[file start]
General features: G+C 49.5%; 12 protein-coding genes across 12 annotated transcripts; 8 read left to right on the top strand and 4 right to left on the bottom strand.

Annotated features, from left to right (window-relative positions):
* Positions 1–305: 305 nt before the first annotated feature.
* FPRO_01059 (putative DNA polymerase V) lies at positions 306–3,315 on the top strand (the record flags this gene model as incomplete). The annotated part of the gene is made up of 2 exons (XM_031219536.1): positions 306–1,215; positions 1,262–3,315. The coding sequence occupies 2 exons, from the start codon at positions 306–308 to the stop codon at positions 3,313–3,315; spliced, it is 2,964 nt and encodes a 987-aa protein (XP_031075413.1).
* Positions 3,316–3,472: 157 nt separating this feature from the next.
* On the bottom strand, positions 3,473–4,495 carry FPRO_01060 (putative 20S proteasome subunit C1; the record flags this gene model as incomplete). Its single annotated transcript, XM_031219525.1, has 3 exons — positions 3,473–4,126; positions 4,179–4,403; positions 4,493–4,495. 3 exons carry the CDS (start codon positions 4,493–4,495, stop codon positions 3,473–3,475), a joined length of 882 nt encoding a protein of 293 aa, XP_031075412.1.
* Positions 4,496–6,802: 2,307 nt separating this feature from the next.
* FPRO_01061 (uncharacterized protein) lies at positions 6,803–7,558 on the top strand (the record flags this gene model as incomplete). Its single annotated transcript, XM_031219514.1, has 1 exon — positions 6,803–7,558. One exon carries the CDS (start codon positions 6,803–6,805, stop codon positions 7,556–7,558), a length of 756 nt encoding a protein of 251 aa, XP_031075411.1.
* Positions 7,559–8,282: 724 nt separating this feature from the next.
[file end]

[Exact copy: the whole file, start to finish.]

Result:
General features: G+C 49.5%; 12 protein-coding genes across 12 annotated transcripts; 8 read left to right on the top strand and 4 right to left on the bottom strand.

Annotated features, from left to right (window-relative positions):
* Positions 1–305: 305 nt before the first annotated feature.
* FPRO_01059 (putative DNA polymerase V) lies at positions 306–3,315 on the top strand (the record flags this gene model as incomplete). The annotated part of the gene is made up of 2 exons (XM_031219536.1): positions 306–1,215; positions 1,262–3,315. The coding sequence occupies 2 exons, from the start codon at positions 306–308 to the stop codon at positions 3,313–3,315; spliced, it is 2,964 nt and encodes a 987-aa protein (XP_031075413.1).
* Positions 3,316–3,472: 157 nt separating this feature from the next.
* On the bottom strand, positions 3,473–4,495 carry FPRO_01060 (putative 20S proteasome subunit C1; the record flags this gene model as incomplete). Its single annotated transcript, XM_031219525.1, has 3 exons — positions 3,473–4,126; positions 4,179–4,403; positions 4,493–4,495. 3 exons carry the CDS (start codon positions 4,493–4,495, stop codon positions 3,473–3,475), a joined length of 882 nt encoding a protein of 293 aa, XP_031075412.1.
* Positions 4,496–6,802: 2,307 nt separating this feature from the next.
* FPRO_01061 (uncharacterized protein) lies at positions 6,803–7,558 on the top strand (the record flags this gene model as incomplete). Its single annotated transcript, XM_031219514.1, has 1 exon — positions 6,803–7,558. One exon carries the CDS (start codon positions 6,803–6,805, stop codon positions 7,556–7,558), a length of 756 nt encoding a protein of 251 aa, XP_031075411.1.
* Positions 7,559–8,282: 724 nt separating this feature from the next.